Mr. Overstreet’s work in the Republican party organization is worthy of especial note. In 1892 he was a member of the State central committee. In 1895 he was made a member of the National Congressional committee, which deals with the election of members of Congress, and in 1896 he was made a member of the executive committee of the National Congressional committee. In 1898 he was made secretary of the committee, continuing as such until his voluntary retirement from that body. His labors in this association naturally brought him into close contact with the beading men of the nation, and for a period of ten years he was one of the three men who practically managed all the Congressional fights. Representative Babcock, of Wisconsin, who was chairman of the national committee throughout those years, said of Mr. Overstreet that he had the keenest perception and the most accurate judgment of a political situation of any man he ever knew. He refused twice to be chairman of the committee unless Mr. Overstreet remained to assist him. In 1900 both Mr. Overstreet and Mr. Babcock remained on the committee at the special request of Mr. McKinley, and in 1902 and 1904 at the special request of Mr. Roosevelt. In 1906 they both retired from the committee, Mr. Babcock’s health making it necessary for him to be released from its duties, and Mr. Overstreet withdrew because of the multitudinous affairs which demand his constant attention. They cooperated as few men find it possible to do, and were successful in every campaign they undertook to manage.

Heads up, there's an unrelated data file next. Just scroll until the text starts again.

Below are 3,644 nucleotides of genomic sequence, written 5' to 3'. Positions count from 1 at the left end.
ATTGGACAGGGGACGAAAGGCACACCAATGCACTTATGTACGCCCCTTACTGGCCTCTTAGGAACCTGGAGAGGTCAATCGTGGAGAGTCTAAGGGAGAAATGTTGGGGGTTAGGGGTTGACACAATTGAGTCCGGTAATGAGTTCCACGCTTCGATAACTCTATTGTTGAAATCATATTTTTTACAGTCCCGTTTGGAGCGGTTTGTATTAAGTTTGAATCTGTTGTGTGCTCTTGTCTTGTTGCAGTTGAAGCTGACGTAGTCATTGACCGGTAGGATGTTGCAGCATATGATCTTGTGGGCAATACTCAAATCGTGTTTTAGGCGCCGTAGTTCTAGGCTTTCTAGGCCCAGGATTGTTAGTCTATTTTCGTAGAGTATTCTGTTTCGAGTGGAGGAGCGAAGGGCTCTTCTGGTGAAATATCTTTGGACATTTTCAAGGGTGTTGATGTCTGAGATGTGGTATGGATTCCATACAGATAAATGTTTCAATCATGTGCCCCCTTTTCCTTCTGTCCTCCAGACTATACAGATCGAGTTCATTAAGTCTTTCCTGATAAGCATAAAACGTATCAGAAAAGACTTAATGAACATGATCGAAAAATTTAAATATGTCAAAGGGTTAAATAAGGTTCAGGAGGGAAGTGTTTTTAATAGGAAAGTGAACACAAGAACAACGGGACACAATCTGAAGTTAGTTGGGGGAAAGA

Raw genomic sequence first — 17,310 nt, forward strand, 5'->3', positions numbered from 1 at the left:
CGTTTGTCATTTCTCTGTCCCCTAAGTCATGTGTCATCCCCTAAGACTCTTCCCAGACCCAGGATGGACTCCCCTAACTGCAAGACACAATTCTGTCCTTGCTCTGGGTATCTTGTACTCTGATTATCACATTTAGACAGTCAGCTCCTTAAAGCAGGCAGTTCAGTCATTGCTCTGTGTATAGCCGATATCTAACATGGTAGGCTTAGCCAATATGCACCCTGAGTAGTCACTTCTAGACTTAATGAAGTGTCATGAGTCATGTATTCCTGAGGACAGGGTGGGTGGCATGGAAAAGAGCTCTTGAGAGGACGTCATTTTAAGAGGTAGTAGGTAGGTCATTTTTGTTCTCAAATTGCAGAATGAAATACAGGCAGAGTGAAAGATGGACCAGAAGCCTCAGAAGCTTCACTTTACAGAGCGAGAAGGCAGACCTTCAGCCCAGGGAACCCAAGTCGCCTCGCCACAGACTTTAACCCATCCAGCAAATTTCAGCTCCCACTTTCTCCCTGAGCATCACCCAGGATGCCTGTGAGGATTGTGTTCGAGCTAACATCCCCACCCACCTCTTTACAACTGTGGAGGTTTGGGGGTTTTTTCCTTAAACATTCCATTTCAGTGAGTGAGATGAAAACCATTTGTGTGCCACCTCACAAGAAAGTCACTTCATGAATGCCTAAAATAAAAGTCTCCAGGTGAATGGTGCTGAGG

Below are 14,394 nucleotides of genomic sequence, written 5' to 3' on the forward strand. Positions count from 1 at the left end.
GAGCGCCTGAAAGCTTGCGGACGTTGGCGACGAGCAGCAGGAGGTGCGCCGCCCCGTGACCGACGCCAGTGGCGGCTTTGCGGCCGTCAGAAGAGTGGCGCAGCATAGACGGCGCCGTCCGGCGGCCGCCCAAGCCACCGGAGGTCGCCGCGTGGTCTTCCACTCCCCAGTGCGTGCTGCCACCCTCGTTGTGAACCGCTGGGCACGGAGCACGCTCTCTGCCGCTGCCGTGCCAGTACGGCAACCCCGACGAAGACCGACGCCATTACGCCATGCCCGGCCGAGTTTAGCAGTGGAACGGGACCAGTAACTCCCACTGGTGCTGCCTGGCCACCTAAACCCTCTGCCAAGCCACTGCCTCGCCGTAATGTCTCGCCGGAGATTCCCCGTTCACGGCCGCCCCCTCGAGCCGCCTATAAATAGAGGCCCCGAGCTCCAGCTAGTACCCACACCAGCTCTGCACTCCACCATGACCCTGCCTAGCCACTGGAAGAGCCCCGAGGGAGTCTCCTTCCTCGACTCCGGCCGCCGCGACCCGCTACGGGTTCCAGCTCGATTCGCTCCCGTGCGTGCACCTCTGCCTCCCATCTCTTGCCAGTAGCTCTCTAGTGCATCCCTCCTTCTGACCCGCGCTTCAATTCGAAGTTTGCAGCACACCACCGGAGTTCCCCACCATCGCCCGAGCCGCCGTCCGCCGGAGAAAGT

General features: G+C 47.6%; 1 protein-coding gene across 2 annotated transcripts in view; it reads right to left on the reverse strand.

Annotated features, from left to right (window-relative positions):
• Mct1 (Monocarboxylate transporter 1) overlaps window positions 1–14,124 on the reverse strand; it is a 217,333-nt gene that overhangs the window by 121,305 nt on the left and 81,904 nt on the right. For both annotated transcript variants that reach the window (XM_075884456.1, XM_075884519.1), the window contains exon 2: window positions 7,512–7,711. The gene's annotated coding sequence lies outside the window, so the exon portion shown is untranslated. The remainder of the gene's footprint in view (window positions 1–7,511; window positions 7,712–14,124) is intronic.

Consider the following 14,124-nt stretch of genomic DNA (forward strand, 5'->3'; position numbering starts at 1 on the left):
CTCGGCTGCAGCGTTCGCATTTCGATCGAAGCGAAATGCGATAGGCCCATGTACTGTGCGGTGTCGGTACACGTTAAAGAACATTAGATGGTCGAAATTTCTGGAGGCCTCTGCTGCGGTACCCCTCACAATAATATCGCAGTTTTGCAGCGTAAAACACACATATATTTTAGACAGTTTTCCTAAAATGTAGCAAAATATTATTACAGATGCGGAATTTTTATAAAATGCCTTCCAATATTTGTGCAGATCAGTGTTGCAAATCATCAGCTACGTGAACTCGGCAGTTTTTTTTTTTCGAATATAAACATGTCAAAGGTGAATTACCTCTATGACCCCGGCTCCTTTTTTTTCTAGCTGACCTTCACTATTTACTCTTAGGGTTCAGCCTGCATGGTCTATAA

As an attorney Mr. Overstreet is able and scholarly, eloquent in speech, and noted for the integrity and fairness of his professional transactions. His home office is in the Traction and Terminal building, Indianapolis. The local opinion of himself and his work is well summed up in the words of the venerable Dr. William H. Wishard, who recently said: "I know Hon. Jesse Overstreet I have known three generations of Overstreets in Johnson county, Ind., and they were the cleanest men I have ever known. All were honorable men. In the early thirties Jesse Overstreet’s grandfather came from Virginia or Kentucky and settled in Johnson county, Ind., on Hurricane creek, north of Franklin. He was a farmer, and his reputation was No. 1. He had sons: William, a merchant, who died at Auburn, Kans.; John, who was a farmer; Gabriel (the father of our present Congressman), an attorney who was raised in Johnson county and practiced there all his life, and I have heard it repeated that if there was an honest attorney ever practiced at the Bar in Franklin, Johnson county, it was Gabriel Overstreet; and Richard, another brother, who was cashier in the Bank of Franklin many years and stood as a man of unimpeachable integrity. They were all men that stood in the community as first-class citizens and men of honor and integrity. Jesse is a worthy representative of his ancestors, a modest, unassuming man, but of great ability and integrity. He has been a faithful representative of his constituents, and of his country. He has an enviable record as a public man and a citizen.